Christina Bergey is an assistant professor in the Department of Genetics, where her research uses population, evolutionary, and functional genomic approaches to understand the effects of past selection on modern medically-relevant phenotypes. Her research group tests evolutionary hypotheses in humans, non-human primates, and disease vectors.
Bergey and her research group have a particular interest in understanding the factors that influence infection and mortality from infectious diseases that disproportionally impact the poor and marginalized. An increasing focus of her research is the role of climate change and habitat disturbance on infectious disease risk.
The Bergey research group partners with in-country researchers and prioritizes scientific capacity building in the places they work, which is most often in tropical Africa, including Uganda and Madagascar. Engagement with participant communities as well as local hospitals and NGOs is also a vital cornerstone of the group’s research.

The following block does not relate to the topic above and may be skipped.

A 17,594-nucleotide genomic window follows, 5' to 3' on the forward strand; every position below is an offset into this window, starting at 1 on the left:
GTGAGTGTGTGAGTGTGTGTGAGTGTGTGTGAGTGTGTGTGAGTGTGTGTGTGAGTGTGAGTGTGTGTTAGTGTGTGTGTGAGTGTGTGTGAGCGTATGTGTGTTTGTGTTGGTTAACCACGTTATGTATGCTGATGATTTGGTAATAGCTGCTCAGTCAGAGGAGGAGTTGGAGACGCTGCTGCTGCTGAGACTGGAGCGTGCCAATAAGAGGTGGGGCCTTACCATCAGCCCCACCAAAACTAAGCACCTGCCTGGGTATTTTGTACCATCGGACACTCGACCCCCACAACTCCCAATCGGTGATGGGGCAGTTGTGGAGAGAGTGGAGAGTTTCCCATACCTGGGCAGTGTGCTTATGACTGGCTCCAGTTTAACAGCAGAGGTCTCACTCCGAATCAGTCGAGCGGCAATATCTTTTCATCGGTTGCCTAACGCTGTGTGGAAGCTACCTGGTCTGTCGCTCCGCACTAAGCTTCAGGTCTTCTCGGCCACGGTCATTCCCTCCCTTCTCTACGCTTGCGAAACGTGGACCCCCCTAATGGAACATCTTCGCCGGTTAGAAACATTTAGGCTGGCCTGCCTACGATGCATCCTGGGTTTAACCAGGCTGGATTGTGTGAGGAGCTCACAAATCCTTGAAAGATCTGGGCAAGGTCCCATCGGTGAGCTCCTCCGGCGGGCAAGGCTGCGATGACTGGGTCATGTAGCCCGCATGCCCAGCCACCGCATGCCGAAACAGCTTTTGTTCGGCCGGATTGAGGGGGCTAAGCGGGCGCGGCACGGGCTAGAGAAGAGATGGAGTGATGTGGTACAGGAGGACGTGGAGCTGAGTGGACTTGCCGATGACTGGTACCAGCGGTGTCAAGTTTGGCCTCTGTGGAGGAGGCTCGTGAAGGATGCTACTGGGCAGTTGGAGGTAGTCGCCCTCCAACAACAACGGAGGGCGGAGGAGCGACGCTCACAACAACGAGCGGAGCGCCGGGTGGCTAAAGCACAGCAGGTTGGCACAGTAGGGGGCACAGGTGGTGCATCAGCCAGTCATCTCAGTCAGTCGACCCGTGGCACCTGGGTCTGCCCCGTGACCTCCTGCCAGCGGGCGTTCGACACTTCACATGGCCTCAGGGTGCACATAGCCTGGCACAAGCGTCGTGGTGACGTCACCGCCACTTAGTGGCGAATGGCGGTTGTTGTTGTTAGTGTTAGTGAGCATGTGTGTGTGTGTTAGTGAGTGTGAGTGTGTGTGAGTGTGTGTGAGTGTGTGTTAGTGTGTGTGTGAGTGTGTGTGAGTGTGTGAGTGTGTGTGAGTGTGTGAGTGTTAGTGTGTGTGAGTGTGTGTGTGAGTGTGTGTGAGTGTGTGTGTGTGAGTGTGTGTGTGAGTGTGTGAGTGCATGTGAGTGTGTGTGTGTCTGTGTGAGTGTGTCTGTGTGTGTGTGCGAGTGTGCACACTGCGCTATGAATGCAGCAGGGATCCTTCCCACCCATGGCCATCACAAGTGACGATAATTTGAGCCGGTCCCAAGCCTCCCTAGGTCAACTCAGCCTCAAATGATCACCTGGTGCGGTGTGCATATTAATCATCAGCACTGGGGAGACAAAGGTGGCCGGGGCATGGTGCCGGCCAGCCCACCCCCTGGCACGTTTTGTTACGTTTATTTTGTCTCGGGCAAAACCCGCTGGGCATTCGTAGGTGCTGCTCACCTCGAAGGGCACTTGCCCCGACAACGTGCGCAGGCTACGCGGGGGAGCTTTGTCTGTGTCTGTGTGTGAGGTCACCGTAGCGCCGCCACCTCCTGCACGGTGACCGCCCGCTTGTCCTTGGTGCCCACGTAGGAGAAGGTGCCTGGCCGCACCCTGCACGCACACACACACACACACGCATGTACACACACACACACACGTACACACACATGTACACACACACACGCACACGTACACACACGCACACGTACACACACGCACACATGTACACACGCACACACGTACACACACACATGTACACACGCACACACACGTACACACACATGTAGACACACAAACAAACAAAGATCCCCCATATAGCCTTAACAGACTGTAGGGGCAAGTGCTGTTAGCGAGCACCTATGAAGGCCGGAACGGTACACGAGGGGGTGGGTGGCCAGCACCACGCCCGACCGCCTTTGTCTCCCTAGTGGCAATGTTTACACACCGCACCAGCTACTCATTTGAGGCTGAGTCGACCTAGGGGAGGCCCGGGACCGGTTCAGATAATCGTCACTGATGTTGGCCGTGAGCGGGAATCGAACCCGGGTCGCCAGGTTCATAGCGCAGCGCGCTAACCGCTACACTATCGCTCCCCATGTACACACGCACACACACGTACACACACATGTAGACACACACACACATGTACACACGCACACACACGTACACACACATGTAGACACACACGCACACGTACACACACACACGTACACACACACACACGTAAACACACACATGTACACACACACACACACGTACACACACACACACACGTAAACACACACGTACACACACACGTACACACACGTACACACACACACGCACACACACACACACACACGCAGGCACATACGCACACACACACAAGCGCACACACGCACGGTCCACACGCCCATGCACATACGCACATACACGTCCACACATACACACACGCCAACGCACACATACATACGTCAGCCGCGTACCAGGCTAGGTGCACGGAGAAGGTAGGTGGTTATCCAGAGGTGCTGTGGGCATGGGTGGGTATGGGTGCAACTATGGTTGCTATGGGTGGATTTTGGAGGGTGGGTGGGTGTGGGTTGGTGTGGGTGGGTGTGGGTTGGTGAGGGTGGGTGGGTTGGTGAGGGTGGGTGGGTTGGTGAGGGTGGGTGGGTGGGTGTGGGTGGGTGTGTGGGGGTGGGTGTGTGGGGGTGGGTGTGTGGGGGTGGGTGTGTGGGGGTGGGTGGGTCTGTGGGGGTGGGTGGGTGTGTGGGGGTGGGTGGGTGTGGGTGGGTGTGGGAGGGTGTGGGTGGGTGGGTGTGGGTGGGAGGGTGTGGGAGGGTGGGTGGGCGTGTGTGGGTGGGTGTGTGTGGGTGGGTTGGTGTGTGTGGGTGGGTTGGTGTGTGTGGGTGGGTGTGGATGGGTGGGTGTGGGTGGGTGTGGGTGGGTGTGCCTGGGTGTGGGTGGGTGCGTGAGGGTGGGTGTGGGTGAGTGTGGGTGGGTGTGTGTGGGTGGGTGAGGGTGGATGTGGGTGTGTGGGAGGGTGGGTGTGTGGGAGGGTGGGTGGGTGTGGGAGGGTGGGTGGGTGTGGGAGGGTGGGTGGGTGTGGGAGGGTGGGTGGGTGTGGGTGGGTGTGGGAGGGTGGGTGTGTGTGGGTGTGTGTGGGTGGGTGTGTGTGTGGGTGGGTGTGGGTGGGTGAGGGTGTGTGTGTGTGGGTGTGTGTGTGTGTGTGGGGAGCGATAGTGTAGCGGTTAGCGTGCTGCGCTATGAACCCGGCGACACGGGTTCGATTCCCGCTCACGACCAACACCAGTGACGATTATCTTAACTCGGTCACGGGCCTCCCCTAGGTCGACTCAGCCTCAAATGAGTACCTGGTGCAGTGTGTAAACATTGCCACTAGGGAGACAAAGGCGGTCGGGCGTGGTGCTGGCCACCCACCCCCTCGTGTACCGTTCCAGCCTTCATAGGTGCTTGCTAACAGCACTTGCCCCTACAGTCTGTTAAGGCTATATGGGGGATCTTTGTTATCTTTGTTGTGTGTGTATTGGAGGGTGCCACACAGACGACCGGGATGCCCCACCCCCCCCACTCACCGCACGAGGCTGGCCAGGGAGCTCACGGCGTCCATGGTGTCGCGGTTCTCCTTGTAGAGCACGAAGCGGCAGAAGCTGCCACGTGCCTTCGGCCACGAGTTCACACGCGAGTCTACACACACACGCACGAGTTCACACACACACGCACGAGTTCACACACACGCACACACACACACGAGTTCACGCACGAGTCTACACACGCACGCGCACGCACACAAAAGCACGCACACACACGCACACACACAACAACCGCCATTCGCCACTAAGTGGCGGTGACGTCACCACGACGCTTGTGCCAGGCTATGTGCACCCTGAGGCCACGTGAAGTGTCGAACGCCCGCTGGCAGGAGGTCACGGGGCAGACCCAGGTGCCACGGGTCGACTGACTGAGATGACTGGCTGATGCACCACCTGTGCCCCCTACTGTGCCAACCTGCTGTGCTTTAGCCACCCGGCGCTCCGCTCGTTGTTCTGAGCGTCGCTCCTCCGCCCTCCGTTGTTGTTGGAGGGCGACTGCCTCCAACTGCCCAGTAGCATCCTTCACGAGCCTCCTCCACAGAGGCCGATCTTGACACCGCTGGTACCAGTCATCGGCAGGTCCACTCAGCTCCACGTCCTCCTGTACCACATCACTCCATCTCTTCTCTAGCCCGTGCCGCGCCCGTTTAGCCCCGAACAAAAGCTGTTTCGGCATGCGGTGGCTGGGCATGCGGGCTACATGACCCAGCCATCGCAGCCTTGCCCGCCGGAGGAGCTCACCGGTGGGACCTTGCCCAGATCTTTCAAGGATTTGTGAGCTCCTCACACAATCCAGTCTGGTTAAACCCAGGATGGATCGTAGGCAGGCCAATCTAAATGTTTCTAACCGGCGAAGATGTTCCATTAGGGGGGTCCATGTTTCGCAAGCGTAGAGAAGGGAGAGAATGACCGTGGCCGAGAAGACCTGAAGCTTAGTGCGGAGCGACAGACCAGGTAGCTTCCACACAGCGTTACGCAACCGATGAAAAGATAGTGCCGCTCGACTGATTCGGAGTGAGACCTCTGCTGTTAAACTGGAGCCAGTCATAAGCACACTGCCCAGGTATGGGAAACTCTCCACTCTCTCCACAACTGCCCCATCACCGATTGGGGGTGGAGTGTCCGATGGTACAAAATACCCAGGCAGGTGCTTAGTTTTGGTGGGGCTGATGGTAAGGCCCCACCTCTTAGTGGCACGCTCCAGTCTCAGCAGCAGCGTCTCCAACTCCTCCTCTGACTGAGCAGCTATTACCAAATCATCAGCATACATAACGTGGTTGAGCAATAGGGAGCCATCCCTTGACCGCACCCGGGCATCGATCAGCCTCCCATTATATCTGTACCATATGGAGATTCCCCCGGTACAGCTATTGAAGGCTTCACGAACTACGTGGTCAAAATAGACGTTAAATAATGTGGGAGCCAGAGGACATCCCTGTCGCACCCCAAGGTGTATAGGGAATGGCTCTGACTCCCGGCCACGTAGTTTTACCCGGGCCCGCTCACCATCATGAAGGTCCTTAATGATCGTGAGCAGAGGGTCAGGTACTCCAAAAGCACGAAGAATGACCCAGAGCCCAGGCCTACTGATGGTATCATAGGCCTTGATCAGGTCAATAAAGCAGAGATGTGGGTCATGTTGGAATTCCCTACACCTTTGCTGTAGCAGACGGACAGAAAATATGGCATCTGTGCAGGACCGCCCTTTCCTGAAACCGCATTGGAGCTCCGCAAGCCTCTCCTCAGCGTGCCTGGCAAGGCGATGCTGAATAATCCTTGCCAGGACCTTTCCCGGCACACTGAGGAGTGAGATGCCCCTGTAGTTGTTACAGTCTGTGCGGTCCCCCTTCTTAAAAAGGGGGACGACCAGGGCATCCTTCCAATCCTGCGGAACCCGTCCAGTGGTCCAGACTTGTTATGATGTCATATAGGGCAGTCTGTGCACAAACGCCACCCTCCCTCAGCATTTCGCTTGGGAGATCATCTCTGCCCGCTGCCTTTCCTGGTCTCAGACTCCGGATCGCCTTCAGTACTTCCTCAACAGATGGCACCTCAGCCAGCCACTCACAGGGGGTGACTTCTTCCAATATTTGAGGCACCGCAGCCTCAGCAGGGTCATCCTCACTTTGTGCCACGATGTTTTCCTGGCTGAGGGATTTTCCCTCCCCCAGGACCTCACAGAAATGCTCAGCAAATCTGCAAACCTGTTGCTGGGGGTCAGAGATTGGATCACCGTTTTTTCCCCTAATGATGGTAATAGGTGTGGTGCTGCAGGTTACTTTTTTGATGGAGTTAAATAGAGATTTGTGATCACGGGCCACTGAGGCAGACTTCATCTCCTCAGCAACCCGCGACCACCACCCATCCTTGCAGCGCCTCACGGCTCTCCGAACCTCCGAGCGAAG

The Bergey research group’s current major projects include: understanding the co-evolution of malaria, its human and primate hosts, and mosquito vectors; determining how viruses that cause acute respiratory tract infections interact with the host immune system, other co-infecting viruses, and the microbiome; investigating human adaptations to life in the rainforests of Africa, including the evolution of small body size (the “pygmy” phenotype) in hunter-gatherers; and applying comparative methods across primates to understand human medical conditions.
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